Senior executives of State Bank of India Ltd (SBI), the country’s largest commercial bank, spent the last weekend in Goa discussing business strategies. Ever since Om Prakash Bhat took over as chairman of the bank, he has been holding such off-site meetings at regular intervals to pick the brains of his colleagues on how to fight competition and grow.
High on SBI’s agenda is to push for the merger of State Bank of Saurashtra, one of its seven associate banks, with itself and ensure a smooth integration between the two. There should not be too many problems as State Bank of Saurashtra is the smallest and weakest of SBI’s associate banks. SBI employees enjoy better retirement benefits and the trade unions will find it difficult to restrain the employees of the associate banks, keen to be on the parent bank’s payroll. Of course, there will be overlapping of branches and some of them would need to be relocated. For instance, SBI and Saurashtra have around 42 branches at Bhavnagar, a small town in Western India. The merged entity would need to relocate some of the branches and employees. This would probably be the only issue that SBI needs to tackle when it plans to merge other associate banks with itself.
The All India Rural Credit Survey Committee had envisaged this more than 50 years ago. Set up in 1951, this committee recommended the establishment of SBI with a “country-wide network of branches provided by the amalgamation of different ‘state-associated’ banks, including the Imperial Bank”. There were 10 state-associated banks at that time. When SBI came into being in 1955, the government was in favour of an immediate takeover of these associated banks, but Rama Rau, the then governor of the Reserve Bank of India, the owner of SBI, resisted the move saying the bank should not be “burdened” with the responsibility for integrating these banks at least “for an initial and reasonably long period”. The government agreed to make these banks SBI subsidiaries and refrained from integrating them. In 1959, an Act was passed in Parliament paving the path for making eight SBI subsidiaries—State Bank of Hyderabad, State Bank of Jaipur, State Bank of Indore, State Bank of Bikaner, State Bank of Travancore, State Bank of Mysore, State Bank of Patiala and State Bank of Saurashtra. In 1963, State Bank of Bikaner and State Bank of Jaipur were merged to form State Bank of Bikaner and Jaipur to reduce the subsidiaries to seven.
In 1995, consulting firm McKinsey & Co., appointed by SBI for its recast, had recommended the merger of these banks with the parent to make it a large global bank. Alternatively, the associate banks could be merged to form another large bank, said McKinsey. Successive SBI chiefs allowed the McKinsey recommendation to gather dust as the trade unions opposed such a move tooth and nail. The management chose a softer option—a “virtual merger”. This essentially means an integrated treasury and group participation in loan syndication and other businesses.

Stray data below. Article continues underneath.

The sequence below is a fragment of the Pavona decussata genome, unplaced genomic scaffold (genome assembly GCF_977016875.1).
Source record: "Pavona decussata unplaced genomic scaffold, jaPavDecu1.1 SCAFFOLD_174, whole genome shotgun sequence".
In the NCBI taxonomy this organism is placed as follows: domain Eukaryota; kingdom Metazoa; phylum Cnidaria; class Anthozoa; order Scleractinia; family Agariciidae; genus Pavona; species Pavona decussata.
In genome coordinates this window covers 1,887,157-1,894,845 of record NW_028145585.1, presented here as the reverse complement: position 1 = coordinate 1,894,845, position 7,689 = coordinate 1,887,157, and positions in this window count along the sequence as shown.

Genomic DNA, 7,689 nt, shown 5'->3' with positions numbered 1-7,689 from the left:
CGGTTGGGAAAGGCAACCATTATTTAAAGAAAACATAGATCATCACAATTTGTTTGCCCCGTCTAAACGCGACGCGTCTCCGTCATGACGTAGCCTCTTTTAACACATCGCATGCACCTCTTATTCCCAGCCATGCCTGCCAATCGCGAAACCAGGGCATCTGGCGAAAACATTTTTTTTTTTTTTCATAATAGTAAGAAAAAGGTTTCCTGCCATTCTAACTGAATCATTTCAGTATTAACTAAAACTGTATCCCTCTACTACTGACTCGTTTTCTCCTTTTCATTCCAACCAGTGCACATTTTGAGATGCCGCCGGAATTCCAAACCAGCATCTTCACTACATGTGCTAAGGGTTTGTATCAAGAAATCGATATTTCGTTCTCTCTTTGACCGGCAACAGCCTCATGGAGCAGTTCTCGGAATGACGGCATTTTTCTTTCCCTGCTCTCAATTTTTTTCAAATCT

Once this merger is through, Bhat can immediately target two more associate banks for merger—State Bank of Mysore and State Bank of Travancore, both fully owned by SBI. Since there is no public shareholding in them, their mergers will be fairly uncomplicated.
However, despite these mergers, SBI will continue to remain a relatively small player in the global arena. According to The Banker, a Financial Times publication, based on tier I capital (equity and reserves), SBI’s position among world’s large banks is 70th. Typically, a bank’s capital has three tiers—tier I, tier II (long-term debt) and tier III (hybrid capital), but the first tier is the most important as it primarily determines a bank’s ability to build assets and cover various risks. Moreover, the size of tier II and III is linked to the size of the core capital and tier I capital. In terms of assets, SBI’s ranking is 84th. Incidentally, SBI is the only India bank that features among the 100 largest banks in terms of capital and assets in The Banker’s Top 1,000 World Banks list.
How do other “large” Indian banks fare? ICICI Bank, India’s second largest commercial bank, is positioned 146th in terms of tier I capital and 179th, based on assets. These are the two Indian banks among the first 250 global banks; Punjab National Bank, our third largest bank, is 254th in terms of tier I capital and 253rd in terms of assets.
There are seven more Indian banks among the first 500 banks, based on the strength of their tier I capital. They are Bank of Baroda, Canara Bank, Bank of India, Industrial Development Bank of India, HDFC Bank, Oriental Bank of Commerce and Union Bank of India. Bank of Baroda is 258th in terms of tier I capital and 245th in terms of assets; the respective positions for Canara Bank are 280th and 226th; and those for Bank of India are 410th and 300th.
Based on the strength of tier I capital, Bank of America Corp. tops the list. SBI is little less than a 10th its size. When it comes to assets, UBS is the world’s biggest bank and is more than 10 times bigger than SBI. Incidentally, two Chinese Banks—Industrial & Commercial Bank of China and Bank of China—are among world’s top 10 banks in terms of capital. The comparison is relevant as India is the second fastest growing economy after China.
So, State Bank of Saurashtra’s merger with the parent will not catapult SBI into the big league. At best, one less Indian bank will be in existence after it. Many more should cease to exist and merge with relatively bigger peers to create scale. If Bhat can manage to merge all seven associate banks with the parent, SBI will gain a meaningful size. ICICI Bank will also find it difficult for the time being to catch up with the leader.
Tamal Bandyopadhyay keeps a close eye on all things banking from his perch as the Mumbai Bureau Chief of Mint. Please email comments to firstname.lastname@example.org